1. Volunteer to help
Volunteer for the Canadian Lakes Loon Survey at birdscanada.org/loons. Birds Canada will mail you an information package with observation sheets to fill out. Citizen scientists are asked to record loon observations on their lakes at least one day per month for June, July, and August.
2. Naturalize your cottage property
Naturalize your shoreline to provide prime nesting habitat and shelter for small chicks, says Doug Tozer at Birds Canada. Let native brush and tall grasses grow naturally in a buffer along the length of your property’s shoreline. Aim for eight metres (25 feet) depth back from the water’s edge, though smaller buffers help too.
3. Don’t litter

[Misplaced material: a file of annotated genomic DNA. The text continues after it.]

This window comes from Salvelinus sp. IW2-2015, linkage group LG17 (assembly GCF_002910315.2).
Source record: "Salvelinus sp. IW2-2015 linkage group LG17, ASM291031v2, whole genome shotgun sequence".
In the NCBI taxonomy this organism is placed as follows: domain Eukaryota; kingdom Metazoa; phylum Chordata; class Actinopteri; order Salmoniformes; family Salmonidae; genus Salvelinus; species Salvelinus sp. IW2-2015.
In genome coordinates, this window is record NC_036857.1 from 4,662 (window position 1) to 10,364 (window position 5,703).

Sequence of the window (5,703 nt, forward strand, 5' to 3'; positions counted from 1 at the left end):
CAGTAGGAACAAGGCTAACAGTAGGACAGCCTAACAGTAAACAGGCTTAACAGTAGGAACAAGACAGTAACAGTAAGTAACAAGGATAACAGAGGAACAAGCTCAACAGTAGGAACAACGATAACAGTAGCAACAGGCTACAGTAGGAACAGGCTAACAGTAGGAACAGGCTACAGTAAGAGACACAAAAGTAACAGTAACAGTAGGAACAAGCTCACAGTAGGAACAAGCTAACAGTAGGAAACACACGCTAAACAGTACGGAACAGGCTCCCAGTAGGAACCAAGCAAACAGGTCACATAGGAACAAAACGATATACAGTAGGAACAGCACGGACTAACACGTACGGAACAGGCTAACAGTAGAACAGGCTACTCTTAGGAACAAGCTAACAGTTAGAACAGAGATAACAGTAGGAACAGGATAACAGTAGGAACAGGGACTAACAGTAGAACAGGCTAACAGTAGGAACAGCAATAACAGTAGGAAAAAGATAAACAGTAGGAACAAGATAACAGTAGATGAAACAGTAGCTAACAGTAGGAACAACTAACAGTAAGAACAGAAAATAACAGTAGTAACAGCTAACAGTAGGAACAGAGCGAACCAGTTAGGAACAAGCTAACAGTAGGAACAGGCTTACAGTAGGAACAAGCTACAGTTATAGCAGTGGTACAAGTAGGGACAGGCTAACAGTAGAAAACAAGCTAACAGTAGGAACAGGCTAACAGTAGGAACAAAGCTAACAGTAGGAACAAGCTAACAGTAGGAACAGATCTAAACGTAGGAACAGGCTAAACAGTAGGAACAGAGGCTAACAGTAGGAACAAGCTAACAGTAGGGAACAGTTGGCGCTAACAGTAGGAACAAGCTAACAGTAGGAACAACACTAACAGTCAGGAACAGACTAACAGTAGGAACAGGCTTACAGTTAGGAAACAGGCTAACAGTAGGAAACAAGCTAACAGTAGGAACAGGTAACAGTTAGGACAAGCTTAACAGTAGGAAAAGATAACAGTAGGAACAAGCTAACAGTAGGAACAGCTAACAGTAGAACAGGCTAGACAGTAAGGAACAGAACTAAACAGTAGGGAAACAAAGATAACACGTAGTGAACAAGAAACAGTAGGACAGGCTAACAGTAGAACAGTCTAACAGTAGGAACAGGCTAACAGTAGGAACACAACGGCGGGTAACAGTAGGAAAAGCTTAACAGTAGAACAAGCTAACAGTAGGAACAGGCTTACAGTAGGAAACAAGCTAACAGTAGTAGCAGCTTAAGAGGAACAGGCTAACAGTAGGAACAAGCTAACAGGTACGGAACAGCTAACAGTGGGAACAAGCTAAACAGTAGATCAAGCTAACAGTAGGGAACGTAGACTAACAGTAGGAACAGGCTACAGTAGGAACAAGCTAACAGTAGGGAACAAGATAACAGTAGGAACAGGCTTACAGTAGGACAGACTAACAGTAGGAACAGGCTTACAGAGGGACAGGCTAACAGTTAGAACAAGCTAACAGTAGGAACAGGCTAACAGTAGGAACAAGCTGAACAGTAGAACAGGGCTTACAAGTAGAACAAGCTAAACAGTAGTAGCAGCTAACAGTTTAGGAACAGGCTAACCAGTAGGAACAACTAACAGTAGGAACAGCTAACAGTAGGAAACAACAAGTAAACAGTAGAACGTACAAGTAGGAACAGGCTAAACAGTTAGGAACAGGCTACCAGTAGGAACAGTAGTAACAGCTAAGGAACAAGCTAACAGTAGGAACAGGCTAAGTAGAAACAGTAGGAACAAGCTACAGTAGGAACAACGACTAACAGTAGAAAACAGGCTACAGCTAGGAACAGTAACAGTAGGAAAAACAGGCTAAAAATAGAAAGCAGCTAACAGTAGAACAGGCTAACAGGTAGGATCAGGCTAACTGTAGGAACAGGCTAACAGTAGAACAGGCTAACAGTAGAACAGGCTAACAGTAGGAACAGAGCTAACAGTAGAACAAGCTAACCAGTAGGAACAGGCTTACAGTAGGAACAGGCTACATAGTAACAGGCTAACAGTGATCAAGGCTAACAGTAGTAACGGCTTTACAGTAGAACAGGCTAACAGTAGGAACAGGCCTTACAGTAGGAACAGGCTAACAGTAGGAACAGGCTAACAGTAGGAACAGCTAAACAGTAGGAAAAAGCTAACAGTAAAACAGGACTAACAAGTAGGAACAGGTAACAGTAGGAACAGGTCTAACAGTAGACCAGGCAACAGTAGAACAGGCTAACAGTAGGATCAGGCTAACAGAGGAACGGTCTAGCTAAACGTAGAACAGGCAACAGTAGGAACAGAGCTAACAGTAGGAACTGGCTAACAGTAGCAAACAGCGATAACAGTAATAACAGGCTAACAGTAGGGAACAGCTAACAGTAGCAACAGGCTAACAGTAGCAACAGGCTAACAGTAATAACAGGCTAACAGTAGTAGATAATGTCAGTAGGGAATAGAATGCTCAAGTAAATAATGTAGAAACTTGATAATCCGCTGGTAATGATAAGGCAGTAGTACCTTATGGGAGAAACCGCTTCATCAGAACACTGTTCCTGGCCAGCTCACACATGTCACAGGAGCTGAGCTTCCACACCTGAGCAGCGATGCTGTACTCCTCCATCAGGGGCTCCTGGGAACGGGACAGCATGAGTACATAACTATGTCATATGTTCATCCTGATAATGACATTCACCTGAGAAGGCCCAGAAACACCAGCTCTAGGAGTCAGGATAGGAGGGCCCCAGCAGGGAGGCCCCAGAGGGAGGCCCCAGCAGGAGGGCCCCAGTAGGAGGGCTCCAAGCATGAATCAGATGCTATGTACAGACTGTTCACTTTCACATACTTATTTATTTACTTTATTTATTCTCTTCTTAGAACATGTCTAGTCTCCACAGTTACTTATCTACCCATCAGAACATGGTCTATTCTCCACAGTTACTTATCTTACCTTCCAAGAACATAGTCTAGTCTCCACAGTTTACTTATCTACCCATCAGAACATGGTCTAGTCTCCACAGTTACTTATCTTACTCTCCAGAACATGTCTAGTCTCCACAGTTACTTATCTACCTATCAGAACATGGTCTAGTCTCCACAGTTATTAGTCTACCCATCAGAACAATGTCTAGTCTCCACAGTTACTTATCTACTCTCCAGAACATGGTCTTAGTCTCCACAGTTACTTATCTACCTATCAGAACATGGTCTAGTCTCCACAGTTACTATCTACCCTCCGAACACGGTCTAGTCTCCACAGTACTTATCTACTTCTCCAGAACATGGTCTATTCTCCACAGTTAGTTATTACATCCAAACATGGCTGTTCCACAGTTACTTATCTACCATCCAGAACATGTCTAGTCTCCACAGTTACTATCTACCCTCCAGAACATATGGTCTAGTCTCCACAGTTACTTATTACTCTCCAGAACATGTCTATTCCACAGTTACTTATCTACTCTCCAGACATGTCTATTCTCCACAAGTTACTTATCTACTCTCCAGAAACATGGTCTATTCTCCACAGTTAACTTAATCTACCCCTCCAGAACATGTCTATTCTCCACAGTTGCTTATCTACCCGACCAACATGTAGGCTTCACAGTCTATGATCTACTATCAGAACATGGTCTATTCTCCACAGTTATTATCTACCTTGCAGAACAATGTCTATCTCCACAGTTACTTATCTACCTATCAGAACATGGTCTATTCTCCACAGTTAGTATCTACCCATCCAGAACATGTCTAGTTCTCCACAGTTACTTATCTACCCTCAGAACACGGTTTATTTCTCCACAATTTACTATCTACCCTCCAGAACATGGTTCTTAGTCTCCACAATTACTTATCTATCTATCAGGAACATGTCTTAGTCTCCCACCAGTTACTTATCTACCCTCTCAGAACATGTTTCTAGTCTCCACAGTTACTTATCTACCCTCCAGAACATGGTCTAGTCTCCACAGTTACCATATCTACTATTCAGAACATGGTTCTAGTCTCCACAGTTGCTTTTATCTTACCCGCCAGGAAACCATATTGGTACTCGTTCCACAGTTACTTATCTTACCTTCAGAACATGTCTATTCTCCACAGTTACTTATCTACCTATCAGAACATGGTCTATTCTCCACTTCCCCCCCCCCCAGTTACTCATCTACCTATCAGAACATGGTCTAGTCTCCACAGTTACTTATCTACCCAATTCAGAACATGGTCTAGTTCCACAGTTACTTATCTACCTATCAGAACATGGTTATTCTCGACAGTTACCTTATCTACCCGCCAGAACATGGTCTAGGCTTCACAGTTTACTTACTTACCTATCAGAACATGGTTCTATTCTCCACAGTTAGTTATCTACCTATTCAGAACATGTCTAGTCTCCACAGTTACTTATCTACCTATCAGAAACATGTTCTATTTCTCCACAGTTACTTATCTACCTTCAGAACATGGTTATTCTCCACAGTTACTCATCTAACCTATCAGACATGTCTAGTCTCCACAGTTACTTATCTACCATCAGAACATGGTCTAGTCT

Keep a litter-free yard and secure garbage bins so you don’t attract raccoons and other land-based predators.
4. Don’t rock the boat
When driving boats, keep away from the shoreline to protect loon nests. If you see a loon, slow down and give them space—more than you think. Experts suggest a berth of around 100 m, or several hundred feet. The sound of a boat motor can cause a parent to panic and swim away from its young chicks, the perfect opportunity for a herring gull or raven to swoop in for a meal. Chicks are less adept at diving to escape danger, especially in wakes.
5. Keep your distance
When you’re paddling around the lake, look for signs that a loon is stressed by your presence. The tremolo call may sound like laughter, but it’s actually a distress call. “If you hear that, you should back off,” Tozer says. If a loon swims away from you, you’re getting too close. And if a nesting loon dips its head low and flat in the “hangover” position, it’s also time to back away.
6. Use lead-free fishing tackle
If you fish, use non-toxic, non-lead tackle. Ingesting lead is lethal for loons.
A voice from the wilderness
Get The Great Outdoors, our biweekly brief on all things natureSign Up Here